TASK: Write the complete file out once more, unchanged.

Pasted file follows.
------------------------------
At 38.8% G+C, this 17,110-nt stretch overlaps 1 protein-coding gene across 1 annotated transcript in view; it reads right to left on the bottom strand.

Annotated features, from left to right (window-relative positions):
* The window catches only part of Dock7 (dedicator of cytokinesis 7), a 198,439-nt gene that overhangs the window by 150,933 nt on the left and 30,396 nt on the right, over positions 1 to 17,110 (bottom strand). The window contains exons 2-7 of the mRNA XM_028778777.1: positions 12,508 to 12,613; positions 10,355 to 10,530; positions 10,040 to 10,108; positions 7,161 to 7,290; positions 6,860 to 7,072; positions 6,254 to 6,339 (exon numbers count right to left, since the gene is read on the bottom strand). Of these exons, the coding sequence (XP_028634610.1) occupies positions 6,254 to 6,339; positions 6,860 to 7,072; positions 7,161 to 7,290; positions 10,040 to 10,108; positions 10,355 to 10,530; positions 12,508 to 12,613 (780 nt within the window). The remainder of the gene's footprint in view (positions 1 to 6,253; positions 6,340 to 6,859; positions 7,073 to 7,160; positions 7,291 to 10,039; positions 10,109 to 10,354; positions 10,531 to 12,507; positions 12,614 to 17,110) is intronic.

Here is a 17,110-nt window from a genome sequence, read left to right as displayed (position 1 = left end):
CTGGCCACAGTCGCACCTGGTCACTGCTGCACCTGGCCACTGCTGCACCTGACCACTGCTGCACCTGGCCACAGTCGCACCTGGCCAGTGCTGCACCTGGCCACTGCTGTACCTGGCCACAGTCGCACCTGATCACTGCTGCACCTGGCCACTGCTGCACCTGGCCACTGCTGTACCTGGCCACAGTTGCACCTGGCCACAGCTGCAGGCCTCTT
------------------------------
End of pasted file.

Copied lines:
At 38.8% G+C, this 17,110-nt stretch overlaps 1 protein-coding gene across 1 annotated transcript in view; it reads right to left on the bottom strand.

Annotated features, from left to right (window-relative positions):
* The window catches only part of Dock7 (dedicator of cytokinesis 7), a 198,439-nt gene that overhangs the window by 150,933 nt on the left and 30,396 nt on the right, over positions 1 to 17,110 (bottom strand). The window contains exons 2-7 of the mRNA XM_028778777.1: positions 12,508 to 12,613; positions 10,355 to 10,530; positions 10,040 to 10,108; positions 7,161 to 7,290; positions 6,860 to 7,072; positions 6,254 to 6,339 (exon numbers count right to left, since the gene is read on the bottom strand). Of these exons, the coding sequence (XP_028634610.1) occupies positions 6,254 to 6,339; positions 6,860 to 7,072; positions 7,161 to 7,290; positions 10,040 to 10,108; positions 10,355 to 10,530; positions 12,508 to 12,613 (780 nt within the window). The remainder of the gene's footprint in view (positions 1 to 6,253; positions 6,340 to 6,859; positions 7,073 to 7,160; positions 7,291 to 10,039; positions 10,109 to 10,354; positions 10,531 to 12,507; positions 12,614 to 17,110) is intronic.

Here is a 17,110-nt window from a genome sequence, read left to right as displayed (position 1 = left end):
CTGGCCACAGTCGCACCTGGTCACTGCTGCACCTGGCCACTGCTGCACCTGACCACTGCTGCACCTGGCCACAGTCGCACCTGGCCAGTGCTGCACCTGGCCACTGCTGTACCTGGCCACAGTCGCACCTGATCACTGCTGCACCTGGCCACTGCTGCACCTGGCCACTGCTGTACCTGGCCACAGTTGCACCTGGCCACAGCTGCAGGCCTCTT